The Vicar of Wakefield
Another short novel on the List, no complaints from me. At this size I am quickly progressing, and this will be my 10th book this year and number 40 on the List.
“The Vicar of Wakefield” by Oliver Goldsmith is one of those novels I have heard of as something everybody are supposed to know, but I never read it or even knew what it is about. Apparently, it is a famous classic and in my research I found that it was already made into a movie in 1910!
It is a about a vicar (a priest of sorts) who start out comfortably wealthy with a pleasant parish and a nice, big family. Then, right away misfortune strikes leading into what becomes a continuous deroute. His fortune is gone as the merchant with whom he placed his fortune disappears. He enters into a silly debate about clergy remarrying which estranges him from his friend Wilmott, whose daughter was supposed to marry the vicar’s eldest son and eventually the vicar with family is forced to remove to a remote parish and make a new beginning, this time much poorer.
They are befriended by the friendly, but poor has-been gentleman Mr. Burchell, and the local squire Mr. Thornhill, an infamous libertine. Burchell likes the vicar’s second daughter, Sophie, while Thornhill woos the elder Olivia. Blissful poverty does not last long. The vicar is ripped off by frauds, Olivia is kidnapped by Thornhill info a fake marriage and George, the eldest son, is adrift on the continent with no money. Accidents stack up until the vicar is in debt prison with half his family dead or dying.
All through this the vicar is sanguine and praise himself for having the best treasure, his family, around him, so things are not so bad.
“The Vicar of Wakefield” is at face value a simple story about misfortune and recovery for all the good guys. Nothing terribly special there. As far as I can tell its fame is due to two elements:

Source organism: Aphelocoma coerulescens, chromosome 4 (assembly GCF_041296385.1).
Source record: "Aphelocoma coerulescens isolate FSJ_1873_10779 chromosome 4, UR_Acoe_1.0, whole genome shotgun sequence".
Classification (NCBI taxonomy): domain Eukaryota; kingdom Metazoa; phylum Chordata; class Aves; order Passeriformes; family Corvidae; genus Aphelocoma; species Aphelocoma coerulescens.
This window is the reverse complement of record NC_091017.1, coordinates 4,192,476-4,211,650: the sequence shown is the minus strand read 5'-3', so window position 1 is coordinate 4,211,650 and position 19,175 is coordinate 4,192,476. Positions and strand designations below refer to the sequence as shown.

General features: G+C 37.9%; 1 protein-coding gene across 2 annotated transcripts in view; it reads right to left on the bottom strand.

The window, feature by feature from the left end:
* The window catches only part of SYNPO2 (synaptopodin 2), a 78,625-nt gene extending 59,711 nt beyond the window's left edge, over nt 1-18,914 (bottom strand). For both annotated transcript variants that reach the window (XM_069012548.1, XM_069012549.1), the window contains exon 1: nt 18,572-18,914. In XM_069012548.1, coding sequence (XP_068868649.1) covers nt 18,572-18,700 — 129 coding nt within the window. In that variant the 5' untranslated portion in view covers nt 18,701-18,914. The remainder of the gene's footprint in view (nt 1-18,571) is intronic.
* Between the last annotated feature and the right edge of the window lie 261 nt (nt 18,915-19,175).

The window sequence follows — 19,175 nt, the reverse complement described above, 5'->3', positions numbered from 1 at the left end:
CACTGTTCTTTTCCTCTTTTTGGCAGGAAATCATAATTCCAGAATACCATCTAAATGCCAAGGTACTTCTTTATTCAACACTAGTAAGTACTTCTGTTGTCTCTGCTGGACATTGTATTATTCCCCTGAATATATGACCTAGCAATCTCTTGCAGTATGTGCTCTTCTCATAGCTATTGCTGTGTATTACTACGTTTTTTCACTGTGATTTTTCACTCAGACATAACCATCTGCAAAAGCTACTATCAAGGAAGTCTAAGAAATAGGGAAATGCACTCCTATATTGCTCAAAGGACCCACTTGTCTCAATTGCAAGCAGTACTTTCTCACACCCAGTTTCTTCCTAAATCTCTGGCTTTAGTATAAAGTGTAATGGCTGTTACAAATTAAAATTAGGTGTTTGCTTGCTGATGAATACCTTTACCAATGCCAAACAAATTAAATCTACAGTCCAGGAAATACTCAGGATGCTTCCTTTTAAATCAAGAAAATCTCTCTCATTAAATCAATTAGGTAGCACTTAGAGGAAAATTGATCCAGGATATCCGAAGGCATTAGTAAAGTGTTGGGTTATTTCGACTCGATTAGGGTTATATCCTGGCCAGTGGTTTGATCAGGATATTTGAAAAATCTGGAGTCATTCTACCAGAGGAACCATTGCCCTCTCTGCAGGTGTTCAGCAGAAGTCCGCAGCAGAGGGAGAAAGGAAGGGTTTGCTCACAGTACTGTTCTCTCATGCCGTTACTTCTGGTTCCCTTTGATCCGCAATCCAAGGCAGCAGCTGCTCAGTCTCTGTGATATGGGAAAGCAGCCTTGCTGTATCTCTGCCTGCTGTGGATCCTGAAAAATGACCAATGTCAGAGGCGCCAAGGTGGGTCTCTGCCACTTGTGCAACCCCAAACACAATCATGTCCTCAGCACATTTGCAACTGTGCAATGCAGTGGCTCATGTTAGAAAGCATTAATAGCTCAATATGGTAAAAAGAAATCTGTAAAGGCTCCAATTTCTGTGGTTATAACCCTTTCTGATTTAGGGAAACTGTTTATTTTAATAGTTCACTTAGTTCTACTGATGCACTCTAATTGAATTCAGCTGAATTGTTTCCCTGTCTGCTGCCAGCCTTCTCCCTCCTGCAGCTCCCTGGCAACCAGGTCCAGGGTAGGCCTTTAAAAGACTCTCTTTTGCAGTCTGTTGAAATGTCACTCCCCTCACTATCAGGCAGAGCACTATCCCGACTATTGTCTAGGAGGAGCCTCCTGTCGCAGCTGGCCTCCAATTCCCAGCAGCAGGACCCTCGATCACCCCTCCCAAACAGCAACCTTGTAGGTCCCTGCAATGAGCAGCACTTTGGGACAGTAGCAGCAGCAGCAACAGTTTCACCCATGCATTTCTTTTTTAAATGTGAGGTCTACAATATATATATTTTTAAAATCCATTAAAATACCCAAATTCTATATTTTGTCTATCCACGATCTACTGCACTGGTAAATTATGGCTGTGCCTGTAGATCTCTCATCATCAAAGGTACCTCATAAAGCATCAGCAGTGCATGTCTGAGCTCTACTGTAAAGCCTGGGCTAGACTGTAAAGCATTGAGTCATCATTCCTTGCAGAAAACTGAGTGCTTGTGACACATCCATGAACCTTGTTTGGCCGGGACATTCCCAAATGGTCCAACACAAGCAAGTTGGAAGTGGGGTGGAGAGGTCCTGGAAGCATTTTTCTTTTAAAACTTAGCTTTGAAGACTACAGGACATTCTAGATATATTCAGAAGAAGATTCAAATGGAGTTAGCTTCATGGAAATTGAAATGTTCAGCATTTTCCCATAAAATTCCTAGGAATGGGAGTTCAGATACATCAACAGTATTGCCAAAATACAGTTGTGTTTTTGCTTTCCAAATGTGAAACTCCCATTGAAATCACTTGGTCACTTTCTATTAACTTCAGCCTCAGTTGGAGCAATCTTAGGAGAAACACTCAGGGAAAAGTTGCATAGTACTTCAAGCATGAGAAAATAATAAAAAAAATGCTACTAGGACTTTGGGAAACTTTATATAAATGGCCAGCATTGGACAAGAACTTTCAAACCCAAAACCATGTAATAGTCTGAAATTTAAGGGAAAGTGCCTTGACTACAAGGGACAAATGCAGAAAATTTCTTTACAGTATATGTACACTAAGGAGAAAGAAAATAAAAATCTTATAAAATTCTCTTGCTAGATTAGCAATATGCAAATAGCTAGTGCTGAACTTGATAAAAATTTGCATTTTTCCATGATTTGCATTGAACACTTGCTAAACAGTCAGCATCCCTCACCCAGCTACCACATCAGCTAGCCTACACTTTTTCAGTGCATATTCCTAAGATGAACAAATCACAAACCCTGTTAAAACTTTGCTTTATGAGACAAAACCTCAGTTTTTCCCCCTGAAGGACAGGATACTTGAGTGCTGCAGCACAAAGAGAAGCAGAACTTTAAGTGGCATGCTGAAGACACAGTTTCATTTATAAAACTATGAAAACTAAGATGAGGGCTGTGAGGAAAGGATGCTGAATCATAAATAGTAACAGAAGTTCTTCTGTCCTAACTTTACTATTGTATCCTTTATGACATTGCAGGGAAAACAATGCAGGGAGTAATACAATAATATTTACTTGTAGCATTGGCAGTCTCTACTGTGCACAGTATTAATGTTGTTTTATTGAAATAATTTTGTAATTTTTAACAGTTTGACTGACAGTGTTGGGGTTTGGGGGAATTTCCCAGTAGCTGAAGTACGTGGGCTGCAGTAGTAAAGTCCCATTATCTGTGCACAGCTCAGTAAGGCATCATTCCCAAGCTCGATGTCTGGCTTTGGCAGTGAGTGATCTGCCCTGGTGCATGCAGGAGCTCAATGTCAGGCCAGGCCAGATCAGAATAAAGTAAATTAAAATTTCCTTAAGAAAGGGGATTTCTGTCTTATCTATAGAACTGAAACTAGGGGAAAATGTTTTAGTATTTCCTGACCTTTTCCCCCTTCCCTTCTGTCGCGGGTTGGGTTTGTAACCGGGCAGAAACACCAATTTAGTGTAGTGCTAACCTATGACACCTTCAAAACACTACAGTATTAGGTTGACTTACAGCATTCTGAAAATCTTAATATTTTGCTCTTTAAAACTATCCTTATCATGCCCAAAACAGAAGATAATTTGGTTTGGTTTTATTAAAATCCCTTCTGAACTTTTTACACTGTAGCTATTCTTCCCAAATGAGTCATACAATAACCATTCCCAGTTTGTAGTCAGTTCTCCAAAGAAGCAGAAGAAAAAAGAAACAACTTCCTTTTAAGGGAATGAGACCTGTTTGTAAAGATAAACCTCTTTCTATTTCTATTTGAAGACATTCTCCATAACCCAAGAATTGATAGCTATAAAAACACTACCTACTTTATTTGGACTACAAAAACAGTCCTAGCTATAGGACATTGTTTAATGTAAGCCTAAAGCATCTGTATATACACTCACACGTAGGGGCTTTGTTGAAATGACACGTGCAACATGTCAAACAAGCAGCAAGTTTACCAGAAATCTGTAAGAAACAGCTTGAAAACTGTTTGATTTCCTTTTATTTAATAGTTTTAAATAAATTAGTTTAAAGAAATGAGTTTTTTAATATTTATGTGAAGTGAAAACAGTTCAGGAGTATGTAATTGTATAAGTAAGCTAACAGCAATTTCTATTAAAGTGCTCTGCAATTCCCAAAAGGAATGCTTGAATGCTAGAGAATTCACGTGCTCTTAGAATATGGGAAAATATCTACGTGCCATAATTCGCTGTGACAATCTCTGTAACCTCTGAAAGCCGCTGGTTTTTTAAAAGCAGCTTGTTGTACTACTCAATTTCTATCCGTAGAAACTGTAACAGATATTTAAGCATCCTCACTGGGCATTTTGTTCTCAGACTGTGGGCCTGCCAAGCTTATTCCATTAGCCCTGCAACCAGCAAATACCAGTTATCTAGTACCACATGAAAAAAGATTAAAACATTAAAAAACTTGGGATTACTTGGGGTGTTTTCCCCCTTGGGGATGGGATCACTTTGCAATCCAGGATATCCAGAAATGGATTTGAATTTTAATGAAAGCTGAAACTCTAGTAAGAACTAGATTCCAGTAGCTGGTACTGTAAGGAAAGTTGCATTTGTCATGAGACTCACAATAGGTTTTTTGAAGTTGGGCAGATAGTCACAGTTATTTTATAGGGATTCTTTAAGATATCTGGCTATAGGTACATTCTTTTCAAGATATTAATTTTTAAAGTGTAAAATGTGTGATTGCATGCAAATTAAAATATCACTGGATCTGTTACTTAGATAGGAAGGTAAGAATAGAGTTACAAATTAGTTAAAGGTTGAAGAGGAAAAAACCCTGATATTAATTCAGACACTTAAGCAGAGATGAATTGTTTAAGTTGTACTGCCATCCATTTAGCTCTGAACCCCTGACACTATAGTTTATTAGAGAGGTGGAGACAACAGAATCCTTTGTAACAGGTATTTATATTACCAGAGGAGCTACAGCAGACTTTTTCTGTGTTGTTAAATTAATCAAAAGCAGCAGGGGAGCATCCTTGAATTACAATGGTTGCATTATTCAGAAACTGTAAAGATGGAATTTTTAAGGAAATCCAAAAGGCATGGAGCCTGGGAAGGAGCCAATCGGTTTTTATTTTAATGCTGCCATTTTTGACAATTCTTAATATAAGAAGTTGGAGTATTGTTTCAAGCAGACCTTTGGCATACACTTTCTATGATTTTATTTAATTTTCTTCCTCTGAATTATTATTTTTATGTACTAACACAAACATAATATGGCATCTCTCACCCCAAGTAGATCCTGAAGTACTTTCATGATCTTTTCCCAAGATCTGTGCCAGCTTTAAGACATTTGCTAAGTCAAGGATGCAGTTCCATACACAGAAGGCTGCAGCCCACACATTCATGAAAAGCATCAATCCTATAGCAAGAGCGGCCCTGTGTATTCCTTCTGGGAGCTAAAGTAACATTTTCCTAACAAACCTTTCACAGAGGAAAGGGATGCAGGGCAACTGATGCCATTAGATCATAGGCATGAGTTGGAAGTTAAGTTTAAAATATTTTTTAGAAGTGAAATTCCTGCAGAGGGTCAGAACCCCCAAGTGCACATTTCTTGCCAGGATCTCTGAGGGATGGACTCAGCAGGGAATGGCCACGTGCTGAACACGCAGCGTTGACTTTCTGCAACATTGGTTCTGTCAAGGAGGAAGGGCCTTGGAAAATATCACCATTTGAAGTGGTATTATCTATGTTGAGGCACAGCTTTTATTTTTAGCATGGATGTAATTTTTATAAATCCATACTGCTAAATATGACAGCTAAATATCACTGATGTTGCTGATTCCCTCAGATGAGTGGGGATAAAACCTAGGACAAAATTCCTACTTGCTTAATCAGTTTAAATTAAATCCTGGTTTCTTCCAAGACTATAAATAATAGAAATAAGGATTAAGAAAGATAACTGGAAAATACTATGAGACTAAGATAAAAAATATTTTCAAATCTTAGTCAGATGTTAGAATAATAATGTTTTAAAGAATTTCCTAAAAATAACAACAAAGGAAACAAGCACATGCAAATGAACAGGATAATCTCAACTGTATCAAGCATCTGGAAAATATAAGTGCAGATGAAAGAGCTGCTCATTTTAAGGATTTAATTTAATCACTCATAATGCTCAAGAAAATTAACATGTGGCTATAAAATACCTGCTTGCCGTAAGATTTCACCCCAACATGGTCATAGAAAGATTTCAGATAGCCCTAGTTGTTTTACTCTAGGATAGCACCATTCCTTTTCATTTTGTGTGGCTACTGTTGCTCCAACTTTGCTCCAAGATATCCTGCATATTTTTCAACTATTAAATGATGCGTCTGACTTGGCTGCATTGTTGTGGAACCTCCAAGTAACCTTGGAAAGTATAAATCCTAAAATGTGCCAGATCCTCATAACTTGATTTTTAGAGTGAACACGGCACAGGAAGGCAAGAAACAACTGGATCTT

1. Oliver Goldsmith makes a lot out the homeliness of domestic life at the vicar’s. This was apparently new at the time and had so charming effect that it got loved for this alone
2. Hidden beneath the simplistic surface “The Vicar of Wakefield” is a satire on many contemporary institutions and issues. Legal, politic, religious and moral themes are all commented on in the many digressions of the story and always innocently by the naïve vicar who has no clue what a hornets nest he is stirring.
More importantly, there is a satire in the very structure of the novel. By being a good and moral person, the vicar gets cheated, injured and persecuted by all the evils his lifestyle is supposed to protect him from. A defunct legal system consistently lets him down. A nepotistic nobility can get away with anything, debauchery, violence, theft and fraud, with impunity. A reader unhappy with contemporary conditions in Britain could in all the vicar’s trouble find plenty of ammunition. Even the conclusion has so many coincidences happening all at once that the incredulity of it becomes an attack in itself. With the cards stacked against him there is no way the vicar can get out of this mess by himself and it takes a massive amount of intervention to set things right. Essentially saying that as things are, trouble comes easy, recovery takes magic.
It was a pleasant read and I was quite entertained. Despite his many digressions, Goldsmith did not waste time but drove the story forward and so it remained interesting throughout. Only one thing puzzles me: In the conclusion it is discovered (spoiler!) that Olivia’s marriage contract is not fake after all, so she is still married the vile Mr. Thornhill. This she is congratulated upon as she is no longer a fallen woman… ehhh, why is it a good thing that she is married to a terrible man instead of being free of him? Having lost everything what sort of bitter revenge will she have to endure from his hand and why is this good? Maybe the times are simply different, but if anybody can help me understand, I would be much obliged.
A recommendation from me.